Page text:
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Thread: "Rare" Enamelled Prussian Saber 1916

  1. #1
    Join Date
    Jul 2008
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    Birmingham Alabama
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    "Rare" Enamelled Prussian Saber 1916

    OK, here is the Prussian 1916 Ernst Busch saber, this time with pix. It seems to me that about 5% of the WW 1 made Prussian Artillery Sabers, "neuer Art" (n/A) are sometimes painted.

    Most are just rusty when I find them, so it is hard to say now what the ratio was..

    The Grip: Most of these made after 1891, have a Bakelite grip, during the Great War, the Germans ran short of the raw materiel or just decided to use a cheaper alternative, The wood was named in that era as "Nußbaumholz" or Walnut as it is usually translated. I have seen one German source that stated "Eichenholz" or Oak was used as well...The wood grips were varnished with a linseed oil varnish, similar to that which was used in the barrel channels of rifles and carbines. When these turn up today, the grips need a little TLC, I use Formby's Tung Oil varnish, thinned out with naptha to re-oil the wood, this soaks in and subsequent coats eventually bring back the semigloss appearance of the original finish.

    Measurements are; Overall length:92 cm, Weapon length: 89 cm, blade length, (measured straight): 75 cm, max width:30 mm, and thickness: 8 mm.

    This blade was apparently factory sharpened for combat...(judging by the excellent work!) Scabbard is painted with the same paint as the hilt.

    Dale
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  2. #2
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    Oct 2007
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    Kingston area, Ontario Canada
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    Great find Dale, have you found period photos with this pattern sword?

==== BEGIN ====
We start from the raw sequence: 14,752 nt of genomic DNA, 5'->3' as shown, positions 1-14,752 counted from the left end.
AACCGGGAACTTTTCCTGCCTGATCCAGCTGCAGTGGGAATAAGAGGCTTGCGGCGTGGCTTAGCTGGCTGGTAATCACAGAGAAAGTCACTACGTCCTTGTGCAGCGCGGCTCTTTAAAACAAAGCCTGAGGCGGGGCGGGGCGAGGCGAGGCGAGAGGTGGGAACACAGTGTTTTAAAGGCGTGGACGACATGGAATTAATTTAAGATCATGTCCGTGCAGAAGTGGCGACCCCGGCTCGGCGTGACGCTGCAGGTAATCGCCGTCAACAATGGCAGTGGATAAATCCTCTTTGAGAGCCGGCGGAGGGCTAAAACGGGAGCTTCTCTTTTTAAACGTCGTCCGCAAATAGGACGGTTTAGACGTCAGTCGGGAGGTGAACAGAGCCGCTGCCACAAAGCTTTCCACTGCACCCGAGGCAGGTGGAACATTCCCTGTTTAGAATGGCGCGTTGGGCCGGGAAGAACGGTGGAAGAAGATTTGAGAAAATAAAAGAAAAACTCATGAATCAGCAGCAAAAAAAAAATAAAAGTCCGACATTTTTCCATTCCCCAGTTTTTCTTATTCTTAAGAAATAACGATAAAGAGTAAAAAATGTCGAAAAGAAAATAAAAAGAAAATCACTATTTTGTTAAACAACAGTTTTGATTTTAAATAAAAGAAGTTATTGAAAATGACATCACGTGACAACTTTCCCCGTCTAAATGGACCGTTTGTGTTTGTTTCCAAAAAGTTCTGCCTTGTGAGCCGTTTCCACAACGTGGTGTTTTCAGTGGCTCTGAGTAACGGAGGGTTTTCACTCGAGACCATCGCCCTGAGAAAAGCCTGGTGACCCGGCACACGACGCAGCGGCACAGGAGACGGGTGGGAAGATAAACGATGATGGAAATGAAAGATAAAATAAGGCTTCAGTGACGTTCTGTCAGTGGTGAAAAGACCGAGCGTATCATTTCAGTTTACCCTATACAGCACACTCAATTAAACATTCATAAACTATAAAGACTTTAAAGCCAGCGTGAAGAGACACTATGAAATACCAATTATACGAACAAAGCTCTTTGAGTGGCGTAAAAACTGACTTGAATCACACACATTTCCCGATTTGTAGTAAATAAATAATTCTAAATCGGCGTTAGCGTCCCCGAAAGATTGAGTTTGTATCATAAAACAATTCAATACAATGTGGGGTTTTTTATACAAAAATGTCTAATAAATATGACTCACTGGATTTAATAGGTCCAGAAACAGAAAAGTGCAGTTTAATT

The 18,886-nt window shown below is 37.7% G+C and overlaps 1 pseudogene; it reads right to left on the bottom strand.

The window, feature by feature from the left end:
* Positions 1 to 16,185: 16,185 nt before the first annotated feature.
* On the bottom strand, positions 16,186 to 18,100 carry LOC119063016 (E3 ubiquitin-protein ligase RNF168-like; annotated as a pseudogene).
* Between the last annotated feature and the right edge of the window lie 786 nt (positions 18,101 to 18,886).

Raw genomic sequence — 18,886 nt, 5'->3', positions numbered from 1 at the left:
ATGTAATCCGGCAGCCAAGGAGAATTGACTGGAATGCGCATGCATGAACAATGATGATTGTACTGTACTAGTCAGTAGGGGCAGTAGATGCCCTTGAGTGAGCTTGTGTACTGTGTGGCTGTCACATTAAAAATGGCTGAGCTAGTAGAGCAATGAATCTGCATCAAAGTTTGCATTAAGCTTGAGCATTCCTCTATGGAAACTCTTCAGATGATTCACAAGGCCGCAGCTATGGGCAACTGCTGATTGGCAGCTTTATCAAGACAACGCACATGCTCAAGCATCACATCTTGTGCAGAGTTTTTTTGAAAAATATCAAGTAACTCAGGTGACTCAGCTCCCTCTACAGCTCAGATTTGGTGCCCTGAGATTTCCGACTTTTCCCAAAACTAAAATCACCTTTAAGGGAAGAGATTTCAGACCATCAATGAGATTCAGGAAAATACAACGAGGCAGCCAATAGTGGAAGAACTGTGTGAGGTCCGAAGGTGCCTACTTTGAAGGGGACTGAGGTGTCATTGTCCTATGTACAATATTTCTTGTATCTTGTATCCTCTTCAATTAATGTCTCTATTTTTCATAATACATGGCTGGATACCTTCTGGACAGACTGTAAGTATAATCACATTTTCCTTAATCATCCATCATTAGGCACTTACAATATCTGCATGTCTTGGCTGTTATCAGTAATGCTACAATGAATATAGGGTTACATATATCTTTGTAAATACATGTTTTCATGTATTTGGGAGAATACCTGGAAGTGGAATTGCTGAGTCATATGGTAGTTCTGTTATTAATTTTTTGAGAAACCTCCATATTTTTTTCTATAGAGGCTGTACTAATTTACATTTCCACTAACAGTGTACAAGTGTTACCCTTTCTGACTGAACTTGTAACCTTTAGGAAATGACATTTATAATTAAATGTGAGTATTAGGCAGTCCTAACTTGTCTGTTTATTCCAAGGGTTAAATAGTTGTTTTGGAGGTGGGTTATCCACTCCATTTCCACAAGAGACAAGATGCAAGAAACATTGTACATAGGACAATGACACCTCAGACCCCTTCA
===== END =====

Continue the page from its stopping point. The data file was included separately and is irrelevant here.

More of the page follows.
3. #3
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    Jul 2008
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    Will: I have seen period photos of troops on the eastern front, fighting the Russians with subdued sabers, I cannot recall the book, but it was the Feldgendarmerie, IIRC. I have seen no photos of anything with this saber on the western front from that war---Not even artillery units..

    Dale

  4. #4
    Join Date
    Dec 2010
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    West Yorkshire, England.
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    I have one of these dated 1915 on the blade and 1920 on the langet, no scabbard and no grip, just the metal. When I burned the remains of the "paint" off to clean it up and de rust it, there was a definite smell of pitch or bitumen. This was the state of it and the other relic I bought with it. There was a fair bit of surface rust that had crept under the scabby surface treatment.
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  5. #5
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    DavidR: Feel free to copy my pictures for a guide if you are making a new wooden grip...I found a scabbard for US $80.00 on the net, but I do not think it can be sent to GB.

    Dale

  6. #6
    Join Date
    Dec 2010
    Location
    West Yorkshire, England.
    Posts
    335
    I considered a plain wooden grip, but in the end I went for the older type, leather over string over wood. Another scabbard is always a risk, my experience has been that they rarely match even from the same model and maker..... The two swords together cost me the same as a sit down pizza meal for two, and I sold the other for just a little less than I paid for the two together. So it owes me little, and I enjoy it as it now is.

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